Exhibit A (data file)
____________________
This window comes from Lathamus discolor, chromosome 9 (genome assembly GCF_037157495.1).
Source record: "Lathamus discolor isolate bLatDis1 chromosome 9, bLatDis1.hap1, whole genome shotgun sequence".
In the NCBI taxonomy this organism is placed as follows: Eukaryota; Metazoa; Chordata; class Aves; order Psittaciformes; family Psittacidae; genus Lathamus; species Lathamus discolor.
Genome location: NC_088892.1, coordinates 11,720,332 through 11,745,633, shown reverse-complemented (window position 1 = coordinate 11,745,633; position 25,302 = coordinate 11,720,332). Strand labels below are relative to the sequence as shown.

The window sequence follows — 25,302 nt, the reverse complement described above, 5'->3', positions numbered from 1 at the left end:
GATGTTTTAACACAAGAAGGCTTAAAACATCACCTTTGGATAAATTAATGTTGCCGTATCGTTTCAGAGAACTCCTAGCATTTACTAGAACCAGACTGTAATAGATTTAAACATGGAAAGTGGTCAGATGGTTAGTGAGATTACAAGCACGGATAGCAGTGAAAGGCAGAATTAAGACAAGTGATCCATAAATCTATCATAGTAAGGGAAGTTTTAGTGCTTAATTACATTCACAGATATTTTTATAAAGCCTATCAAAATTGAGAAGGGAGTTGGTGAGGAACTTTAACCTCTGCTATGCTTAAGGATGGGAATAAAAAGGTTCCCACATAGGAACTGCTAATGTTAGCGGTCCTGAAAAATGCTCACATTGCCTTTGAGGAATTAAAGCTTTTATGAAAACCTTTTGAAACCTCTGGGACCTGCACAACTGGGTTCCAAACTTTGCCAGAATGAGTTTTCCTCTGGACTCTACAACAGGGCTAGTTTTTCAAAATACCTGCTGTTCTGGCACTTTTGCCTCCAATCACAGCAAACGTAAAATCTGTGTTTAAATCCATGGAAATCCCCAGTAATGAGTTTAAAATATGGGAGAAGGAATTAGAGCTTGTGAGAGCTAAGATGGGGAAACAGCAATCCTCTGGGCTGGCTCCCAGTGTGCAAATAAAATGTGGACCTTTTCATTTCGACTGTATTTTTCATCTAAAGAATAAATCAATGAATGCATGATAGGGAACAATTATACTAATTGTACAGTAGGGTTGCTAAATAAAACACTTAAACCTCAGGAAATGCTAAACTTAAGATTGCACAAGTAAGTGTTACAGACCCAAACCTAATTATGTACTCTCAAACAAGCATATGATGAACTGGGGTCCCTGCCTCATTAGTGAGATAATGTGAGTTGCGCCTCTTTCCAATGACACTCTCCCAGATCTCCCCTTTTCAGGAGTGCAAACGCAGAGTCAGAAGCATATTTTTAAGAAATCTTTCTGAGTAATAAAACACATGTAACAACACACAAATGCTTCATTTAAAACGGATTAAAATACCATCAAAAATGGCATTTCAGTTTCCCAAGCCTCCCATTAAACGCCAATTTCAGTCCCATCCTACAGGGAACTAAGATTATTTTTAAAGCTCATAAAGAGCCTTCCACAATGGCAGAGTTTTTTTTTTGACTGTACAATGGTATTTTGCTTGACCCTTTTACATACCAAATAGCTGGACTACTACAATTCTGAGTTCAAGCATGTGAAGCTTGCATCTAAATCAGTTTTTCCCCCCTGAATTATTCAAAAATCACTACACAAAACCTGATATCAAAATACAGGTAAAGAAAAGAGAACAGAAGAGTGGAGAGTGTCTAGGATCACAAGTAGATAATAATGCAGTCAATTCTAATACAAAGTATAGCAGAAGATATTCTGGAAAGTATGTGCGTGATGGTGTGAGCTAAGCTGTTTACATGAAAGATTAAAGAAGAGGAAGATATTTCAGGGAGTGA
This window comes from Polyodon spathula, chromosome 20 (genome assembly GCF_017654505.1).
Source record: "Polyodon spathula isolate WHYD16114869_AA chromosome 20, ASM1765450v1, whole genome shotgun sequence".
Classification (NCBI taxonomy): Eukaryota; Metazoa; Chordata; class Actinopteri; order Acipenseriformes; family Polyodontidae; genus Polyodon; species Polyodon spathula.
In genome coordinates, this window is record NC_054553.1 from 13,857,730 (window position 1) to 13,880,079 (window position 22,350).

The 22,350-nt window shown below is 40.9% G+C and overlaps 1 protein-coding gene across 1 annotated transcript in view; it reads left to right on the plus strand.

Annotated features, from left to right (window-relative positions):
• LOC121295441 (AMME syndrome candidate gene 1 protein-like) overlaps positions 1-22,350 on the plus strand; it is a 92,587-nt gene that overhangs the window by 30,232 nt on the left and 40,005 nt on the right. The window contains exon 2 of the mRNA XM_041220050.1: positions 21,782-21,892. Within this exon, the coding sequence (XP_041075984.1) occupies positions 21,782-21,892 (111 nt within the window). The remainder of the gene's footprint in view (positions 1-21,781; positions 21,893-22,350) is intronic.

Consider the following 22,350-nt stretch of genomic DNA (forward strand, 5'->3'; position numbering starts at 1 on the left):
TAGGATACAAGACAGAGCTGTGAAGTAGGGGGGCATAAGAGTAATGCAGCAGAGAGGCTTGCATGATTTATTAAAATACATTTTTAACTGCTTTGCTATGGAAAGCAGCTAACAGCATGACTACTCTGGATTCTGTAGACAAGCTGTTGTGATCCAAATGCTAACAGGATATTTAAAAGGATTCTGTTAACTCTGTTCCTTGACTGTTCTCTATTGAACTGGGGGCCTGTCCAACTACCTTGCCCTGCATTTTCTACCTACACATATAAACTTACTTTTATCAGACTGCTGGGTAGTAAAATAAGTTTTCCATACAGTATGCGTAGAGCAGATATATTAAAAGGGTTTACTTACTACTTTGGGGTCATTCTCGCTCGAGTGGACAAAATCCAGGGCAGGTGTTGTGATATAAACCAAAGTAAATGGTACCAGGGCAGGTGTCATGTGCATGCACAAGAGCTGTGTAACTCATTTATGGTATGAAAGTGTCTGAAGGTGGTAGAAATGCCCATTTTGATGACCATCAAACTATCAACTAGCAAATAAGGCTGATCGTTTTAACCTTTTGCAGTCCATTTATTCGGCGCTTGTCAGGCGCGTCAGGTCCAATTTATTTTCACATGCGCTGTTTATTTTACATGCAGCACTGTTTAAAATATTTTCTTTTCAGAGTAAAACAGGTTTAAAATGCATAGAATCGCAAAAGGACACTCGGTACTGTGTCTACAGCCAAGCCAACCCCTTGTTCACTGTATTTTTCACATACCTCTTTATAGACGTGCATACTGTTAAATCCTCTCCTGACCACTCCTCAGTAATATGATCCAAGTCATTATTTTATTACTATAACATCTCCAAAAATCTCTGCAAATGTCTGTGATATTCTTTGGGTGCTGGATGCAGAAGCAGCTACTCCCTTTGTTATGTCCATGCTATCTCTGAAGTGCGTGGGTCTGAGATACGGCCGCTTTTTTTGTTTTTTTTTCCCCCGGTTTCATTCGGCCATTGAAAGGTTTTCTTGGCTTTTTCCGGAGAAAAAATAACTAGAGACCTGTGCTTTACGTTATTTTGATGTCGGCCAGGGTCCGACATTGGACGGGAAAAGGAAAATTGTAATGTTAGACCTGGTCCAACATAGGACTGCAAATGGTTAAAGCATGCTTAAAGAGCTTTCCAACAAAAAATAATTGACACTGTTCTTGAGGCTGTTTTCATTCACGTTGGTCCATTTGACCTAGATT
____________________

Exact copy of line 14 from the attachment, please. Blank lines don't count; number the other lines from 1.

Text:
Consider the following 22,350-nt stretch of genomic DNA (forward strand, 5'->3'; position numbering starts at 1 on the left):